The gentleman has of course determined the complexion of the great captain of antiquity, the Carthaginian Hannibal, and knows how far it resembled that of the Lybians and Nubians whom he led to twenty years’ triumph over the sharp-peaked eagles of Rome. He sees how to dispose of the phenomenon of the French mullato, Alexandre Dumas, that miracle of prolific genius.
He can show that no stress is to be laid on such a case as that of the American Frederick Douglass, now of Rochester, New York, ten years ago a wretched slave, picking up scraps of leaves of the Bible in the gutters of Baltimore, to teach himself to read, then working three years on the wharves on New Bedford, without a day’s schooling I presume in his life, yet now speaking and writing the English language with a force and eloquence which, I hesitate not to say, would do no discredit to any gentlemen on this floor.
Appendix to The Congressional Globe for the First Session, Thirtieth Congress: Containing Speeches and Important State Papers (Vol. 17). City of Washington, Printed at the Office of Blair & Rives, 1848.
“The Slave Question.” Speech of Mr. J. G. Palfrey, 26 January, 1848.
30th Congress, 1st Session, p. 133 – 137.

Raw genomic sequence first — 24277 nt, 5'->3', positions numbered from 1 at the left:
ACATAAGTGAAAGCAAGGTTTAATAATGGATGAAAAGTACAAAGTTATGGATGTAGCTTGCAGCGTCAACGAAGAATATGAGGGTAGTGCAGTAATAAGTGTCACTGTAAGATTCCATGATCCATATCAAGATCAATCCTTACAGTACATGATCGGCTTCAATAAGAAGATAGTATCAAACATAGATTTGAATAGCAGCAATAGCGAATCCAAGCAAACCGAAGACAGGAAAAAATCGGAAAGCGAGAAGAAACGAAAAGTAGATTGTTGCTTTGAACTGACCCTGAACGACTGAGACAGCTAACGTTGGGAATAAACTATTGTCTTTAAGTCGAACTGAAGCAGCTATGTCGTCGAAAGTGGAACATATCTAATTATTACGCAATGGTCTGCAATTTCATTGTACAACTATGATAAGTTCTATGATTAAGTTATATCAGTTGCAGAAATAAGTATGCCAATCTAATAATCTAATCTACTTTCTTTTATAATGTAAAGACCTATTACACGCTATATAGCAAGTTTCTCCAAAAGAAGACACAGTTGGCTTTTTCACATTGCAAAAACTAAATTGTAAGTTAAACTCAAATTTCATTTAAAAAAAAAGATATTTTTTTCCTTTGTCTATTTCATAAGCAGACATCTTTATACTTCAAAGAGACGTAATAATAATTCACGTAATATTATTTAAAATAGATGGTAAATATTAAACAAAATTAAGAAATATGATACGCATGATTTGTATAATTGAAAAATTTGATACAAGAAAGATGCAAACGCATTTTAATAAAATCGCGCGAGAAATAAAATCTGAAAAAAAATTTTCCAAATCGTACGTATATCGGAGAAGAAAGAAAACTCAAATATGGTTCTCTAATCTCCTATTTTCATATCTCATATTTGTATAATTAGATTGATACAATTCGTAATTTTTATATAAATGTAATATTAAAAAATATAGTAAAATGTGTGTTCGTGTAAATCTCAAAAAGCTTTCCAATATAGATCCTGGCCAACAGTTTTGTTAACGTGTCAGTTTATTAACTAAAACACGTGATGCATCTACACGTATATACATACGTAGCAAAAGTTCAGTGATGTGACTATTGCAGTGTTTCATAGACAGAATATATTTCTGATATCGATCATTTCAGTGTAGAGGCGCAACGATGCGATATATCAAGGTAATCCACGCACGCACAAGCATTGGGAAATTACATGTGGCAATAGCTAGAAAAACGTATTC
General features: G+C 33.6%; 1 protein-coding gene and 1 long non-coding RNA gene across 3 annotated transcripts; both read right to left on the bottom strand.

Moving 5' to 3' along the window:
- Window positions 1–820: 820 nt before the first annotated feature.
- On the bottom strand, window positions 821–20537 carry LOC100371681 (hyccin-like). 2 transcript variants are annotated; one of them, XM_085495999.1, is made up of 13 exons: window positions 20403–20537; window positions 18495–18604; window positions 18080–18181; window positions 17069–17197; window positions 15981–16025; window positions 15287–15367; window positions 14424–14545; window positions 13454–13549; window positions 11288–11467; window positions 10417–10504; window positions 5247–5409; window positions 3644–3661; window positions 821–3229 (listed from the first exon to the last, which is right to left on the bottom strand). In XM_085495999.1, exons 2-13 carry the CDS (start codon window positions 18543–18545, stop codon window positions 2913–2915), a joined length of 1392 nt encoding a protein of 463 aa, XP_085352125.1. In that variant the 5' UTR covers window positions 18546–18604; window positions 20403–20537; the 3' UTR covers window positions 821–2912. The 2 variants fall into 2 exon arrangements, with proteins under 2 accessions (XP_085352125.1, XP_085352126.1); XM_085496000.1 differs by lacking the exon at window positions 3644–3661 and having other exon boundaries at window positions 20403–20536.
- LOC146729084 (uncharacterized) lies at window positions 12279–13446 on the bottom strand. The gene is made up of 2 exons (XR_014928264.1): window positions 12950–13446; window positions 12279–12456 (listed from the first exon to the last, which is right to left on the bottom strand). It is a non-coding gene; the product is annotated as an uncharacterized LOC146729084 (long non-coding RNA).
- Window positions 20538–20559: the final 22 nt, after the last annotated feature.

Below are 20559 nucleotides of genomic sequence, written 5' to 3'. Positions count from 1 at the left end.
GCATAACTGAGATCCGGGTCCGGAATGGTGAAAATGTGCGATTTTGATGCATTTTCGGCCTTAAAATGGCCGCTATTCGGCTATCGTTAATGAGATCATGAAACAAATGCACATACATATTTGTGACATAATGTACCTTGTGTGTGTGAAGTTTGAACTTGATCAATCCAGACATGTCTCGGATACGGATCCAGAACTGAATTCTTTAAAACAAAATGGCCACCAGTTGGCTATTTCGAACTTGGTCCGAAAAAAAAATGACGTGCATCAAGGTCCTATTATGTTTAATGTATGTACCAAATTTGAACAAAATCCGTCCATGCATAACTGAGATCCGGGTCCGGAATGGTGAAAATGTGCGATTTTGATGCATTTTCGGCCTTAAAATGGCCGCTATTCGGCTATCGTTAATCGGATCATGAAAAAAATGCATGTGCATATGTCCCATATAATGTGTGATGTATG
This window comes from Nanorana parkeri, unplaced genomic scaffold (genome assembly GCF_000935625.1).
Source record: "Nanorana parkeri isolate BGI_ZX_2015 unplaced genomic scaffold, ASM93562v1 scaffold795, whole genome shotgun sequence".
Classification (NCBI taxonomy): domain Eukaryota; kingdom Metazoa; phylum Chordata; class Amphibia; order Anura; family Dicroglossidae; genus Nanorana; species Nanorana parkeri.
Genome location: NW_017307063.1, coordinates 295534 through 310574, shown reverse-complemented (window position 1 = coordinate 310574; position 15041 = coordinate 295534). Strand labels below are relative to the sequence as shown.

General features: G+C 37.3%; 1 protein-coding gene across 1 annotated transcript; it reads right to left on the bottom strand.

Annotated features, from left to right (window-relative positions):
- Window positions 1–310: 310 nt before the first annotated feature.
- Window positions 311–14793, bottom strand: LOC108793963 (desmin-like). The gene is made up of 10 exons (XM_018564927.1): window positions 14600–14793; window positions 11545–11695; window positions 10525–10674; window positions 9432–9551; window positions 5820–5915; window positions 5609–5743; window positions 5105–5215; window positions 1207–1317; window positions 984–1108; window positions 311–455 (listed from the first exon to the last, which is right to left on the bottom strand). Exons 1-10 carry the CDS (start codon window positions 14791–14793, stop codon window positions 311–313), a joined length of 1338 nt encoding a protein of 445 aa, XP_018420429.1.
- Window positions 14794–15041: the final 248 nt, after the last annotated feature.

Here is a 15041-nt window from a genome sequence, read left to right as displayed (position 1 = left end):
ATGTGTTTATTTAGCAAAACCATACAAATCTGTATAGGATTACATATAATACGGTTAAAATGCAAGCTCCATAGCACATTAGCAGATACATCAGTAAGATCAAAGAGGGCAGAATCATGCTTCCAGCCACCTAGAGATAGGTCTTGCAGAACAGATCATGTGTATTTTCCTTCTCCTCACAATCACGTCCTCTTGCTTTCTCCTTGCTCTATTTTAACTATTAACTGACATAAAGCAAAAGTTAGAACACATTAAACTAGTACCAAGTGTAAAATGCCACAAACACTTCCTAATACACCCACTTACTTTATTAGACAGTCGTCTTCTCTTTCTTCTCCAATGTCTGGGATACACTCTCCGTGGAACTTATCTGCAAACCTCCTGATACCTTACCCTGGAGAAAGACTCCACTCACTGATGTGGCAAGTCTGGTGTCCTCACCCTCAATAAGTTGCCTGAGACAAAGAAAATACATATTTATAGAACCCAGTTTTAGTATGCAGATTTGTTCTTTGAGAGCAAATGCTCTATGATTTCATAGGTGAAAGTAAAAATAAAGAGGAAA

On February 23, 1895, three days after Frederick Douglass died in his Anacostia home and two days before his funeral was held at the Metropolitan African Methodist Episcopal Church, just blocks from the White House, Richard F. Pettigrew from South Dakota rose on the Senate Floor to offer a resolution for immediate consideration.
“If it is to be passed at all it must be passed now,” Pettigrew said.
The resolution read, “Whereas in the person of the late Frederick Douglass death has borne away one of our most illustrious fellow-citizens, who served his country long, faithfully, and honorably as citizen, diplomat and statesmen: Therefore, Be it resolved, That out of respect to his memory his remains be permitted to lie in state in the rotunda of the National Capitol between the hours of 10 a.m. and 4 p.m. on to-morrow.”
Arthur Poe Gorman, a senator from Douglass’ native Maryland, was not interested. “Let the resolution go over,” he said.
Read the entire article HERE!
112th Congress, 2d Session, H.R. 6336, “To direct the Joint Committee on the Library to accept a statue depicting Frederick Douglass…